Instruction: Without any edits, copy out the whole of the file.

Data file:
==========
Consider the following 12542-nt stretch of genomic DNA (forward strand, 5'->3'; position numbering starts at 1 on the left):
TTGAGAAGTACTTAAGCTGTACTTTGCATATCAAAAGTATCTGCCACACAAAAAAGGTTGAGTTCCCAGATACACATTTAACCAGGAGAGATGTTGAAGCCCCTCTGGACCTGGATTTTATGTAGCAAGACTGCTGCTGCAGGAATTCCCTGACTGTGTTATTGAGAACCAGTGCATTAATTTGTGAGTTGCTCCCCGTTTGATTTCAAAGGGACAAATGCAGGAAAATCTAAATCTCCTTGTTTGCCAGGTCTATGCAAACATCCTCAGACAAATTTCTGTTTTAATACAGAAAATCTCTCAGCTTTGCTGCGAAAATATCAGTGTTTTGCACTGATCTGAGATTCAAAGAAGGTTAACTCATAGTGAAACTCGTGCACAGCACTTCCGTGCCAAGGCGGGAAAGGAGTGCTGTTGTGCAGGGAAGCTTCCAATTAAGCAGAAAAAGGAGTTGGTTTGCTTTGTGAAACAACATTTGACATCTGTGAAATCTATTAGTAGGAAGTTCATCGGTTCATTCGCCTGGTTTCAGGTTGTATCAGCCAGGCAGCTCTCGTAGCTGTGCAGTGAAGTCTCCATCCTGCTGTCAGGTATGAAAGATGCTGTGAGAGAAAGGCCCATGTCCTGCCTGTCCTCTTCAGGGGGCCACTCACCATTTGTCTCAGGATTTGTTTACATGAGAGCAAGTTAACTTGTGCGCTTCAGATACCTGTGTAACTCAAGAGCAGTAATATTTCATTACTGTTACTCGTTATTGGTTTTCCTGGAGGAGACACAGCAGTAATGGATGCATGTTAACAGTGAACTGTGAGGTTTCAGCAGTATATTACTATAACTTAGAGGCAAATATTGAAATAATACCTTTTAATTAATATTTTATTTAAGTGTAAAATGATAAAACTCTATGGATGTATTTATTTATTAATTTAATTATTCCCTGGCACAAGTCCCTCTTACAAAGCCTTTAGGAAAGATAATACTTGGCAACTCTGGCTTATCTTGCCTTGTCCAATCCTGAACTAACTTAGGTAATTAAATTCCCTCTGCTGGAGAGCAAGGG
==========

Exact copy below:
Consider the following 12542-nt stretch of genomic DNA (forward strand, 5'->3'; position numbering starts at 1 on the left):
TTGAGAAGTACTTAAGCTGTACTTTGCATATCAAAAGTATCTGCCACACAAAAAAGGTTGAGTTCCCAGATACACATTTAACCAGGAGAGATGTTGAAGCCCCTCTGGACCTGGATTTTATGTAGCAAGACTGCTGCTGCAGGAATTCCCTGACTGTGTTATTGAGAACCAGTGCATTAATTTGTGAGTTGCTCCCCGTTTGATTTCAAAGGGACAAATGCAGGAAAATCTAAATCTCCTTGTTTGCCAGGTCTATGCAAACATCCTCAGACAAATTTCTGTTTTAATACAGAAAATCTCTCAGCTTTGCTGCGAAAATATCAGTGTTTTGCACTGATCTGAGATTCAAAGAAGGTTAACTCATAGTGAAACTCGTGCACAGCACTTCCGTGCCAAGGCGGGAAAGGAGTGCTGTTGTGCAGGGAAGCTTCCAATTAAGCAGAAAAAGGAGTTGGTTTGCTTTGTGAAACAACATTTGACATCTGTGAAATCTATTAGTAGGAAGTTCATCGGTTCATTCGCCTGGTTTCAGGTTGTATCAGCCAGGCAGCTCTCGTAGCTGTGCAGTGAAGTCTCCATCCTGCTGTCAGGTATGAAAGATGCTGTGAGAGAAAGGCCCATGTCCTGCCTGTCCTCTTCAGGGGGCCACTCACCATTTGTCTCAGGATTTGTTTACATGAGAGCAAGTTAACTTGTGCGCTTCAGATACCTGTGTAACTCAAGAGCAGTAATATTTCATTACTGTTACTCGTTATTGGTTTTCCTGGAGGAGACACAGCAGTAATGGATGCATGTTAACAGTGAACTGTGAGGTTTCAGCAGTATATTACTATAACTTAGAGGCAAATATTGAAATAATACCTTTTAATTAATATTTTATTTAAGTGTAAAATGATAAAACTCTATGGATGTATTTATTTATTAATTTAATTATTCCCTGGCACAAGTCCCTCTTACAAAGCCTTTAGGAAAGATAATACTTGGCAACTCTGGCTTATCTTGCCTTGTCCAATCCTGAACTAACTTAGGTAATTAAATTCCCTCTGCTGGAGAGCAAGGG